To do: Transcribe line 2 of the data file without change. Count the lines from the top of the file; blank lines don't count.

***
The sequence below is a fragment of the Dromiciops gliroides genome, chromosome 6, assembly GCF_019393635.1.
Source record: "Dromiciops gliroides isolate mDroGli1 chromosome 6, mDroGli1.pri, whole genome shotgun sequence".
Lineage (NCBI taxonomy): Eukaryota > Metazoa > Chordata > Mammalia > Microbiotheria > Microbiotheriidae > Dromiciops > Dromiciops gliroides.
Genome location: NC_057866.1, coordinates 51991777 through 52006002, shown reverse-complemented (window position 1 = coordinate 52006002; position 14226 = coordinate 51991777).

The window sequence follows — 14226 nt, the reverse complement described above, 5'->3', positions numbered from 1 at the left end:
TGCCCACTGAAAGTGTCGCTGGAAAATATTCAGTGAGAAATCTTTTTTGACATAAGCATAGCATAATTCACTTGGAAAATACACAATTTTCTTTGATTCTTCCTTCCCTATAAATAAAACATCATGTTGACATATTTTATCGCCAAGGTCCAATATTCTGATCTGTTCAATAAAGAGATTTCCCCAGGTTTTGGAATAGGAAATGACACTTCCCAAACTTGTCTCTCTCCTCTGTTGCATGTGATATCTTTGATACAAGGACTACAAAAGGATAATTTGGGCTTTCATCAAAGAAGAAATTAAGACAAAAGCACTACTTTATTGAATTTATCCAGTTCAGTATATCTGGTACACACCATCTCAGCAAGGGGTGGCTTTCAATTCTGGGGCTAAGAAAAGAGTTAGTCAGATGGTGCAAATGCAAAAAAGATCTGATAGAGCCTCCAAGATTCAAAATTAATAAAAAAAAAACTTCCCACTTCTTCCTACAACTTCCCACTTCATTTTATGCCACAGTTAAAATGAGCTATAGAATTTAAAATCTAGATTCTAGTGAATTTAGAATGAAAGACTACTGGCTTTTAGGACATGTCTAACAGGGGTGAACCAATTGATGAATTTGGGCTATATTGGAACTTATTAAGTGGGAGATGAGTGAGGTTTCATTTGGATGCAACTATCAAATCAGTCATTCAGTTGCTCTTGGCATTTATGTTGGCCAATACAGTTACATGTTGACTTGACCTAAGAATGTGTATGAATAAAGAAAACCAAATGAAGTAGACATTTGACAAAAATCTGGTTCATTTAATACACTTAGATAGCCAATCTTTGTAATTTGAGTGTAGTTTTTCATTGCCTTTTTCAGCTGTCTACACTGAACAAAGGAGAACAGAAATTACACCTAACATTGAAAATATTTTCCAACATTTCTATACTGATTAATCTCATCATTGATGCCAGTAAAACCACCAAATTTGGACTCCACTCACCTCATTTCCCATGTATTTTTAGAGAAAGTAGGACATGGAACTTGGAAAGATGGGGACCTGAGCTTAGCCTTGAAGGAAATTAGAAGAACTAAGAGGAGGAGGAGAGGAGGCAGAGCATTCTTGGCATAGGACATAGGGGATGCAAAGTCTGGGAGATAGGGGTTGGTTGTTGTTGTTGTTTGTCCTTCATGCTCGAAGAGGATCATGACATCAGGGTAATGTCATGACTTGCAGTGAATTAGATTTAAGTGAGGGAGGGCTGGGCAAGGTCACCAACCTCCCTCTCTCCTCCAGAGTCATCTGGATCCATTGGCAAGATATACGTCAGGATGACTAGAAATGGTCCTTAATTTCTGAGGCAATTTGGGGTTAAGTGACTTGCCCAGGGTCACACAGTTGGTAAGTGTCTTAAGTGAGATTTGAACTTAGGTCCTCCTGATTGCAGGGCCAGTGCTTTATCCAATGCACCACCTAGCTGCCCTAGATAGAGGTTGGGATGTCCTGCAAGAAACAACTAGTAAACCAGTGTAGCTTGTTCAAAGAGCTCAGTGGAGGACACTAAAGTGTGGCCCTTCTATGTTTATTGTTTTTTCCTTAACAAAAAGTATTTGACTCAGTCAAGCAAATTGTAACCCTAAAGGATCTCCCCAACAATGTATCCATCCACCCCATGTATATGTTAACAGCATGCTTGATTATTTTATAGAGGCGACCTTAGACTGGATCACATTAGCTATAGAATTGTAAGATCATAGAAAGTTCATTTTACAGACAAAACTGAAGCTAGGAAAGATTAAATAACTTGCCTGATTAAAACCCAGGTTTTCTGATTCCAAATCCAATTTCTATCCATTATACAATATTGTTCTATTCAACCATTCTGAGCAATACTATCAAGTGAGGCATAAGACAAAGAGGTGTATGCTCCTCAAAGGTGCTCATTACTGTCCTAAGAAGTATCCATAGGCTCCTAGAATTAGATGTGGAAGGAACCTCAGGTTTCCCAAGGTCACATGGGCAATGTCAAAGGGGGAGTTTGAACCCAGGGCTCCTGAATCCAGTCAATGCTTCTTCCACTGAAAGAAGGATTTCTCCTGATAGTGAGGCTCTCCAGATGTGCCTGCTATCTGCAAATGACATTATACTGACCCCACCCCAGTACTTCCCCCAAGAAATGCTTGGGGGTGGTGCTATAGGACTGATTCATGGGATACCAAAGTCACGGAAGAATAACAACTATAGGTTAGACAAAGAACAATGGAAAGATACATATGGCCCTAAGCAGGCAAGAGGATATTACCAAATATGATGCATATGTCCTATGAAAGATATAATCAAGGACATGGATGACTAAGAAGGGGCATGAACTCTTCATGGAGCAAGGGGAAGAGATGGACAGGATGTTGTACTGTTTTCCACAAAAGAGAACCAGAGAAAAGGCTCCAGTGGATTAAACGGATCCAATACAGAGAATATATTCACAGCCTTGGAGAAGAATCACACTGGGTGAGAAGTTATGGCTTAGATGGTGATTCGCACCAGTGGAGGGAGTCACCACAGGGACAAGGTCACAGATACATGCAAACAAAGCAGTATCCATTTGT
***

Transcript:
Source record: "Dromiciops gliroides isolate mDroGli1 chromosome 6, mDroGli1.pri, whole genome shotgun sequence".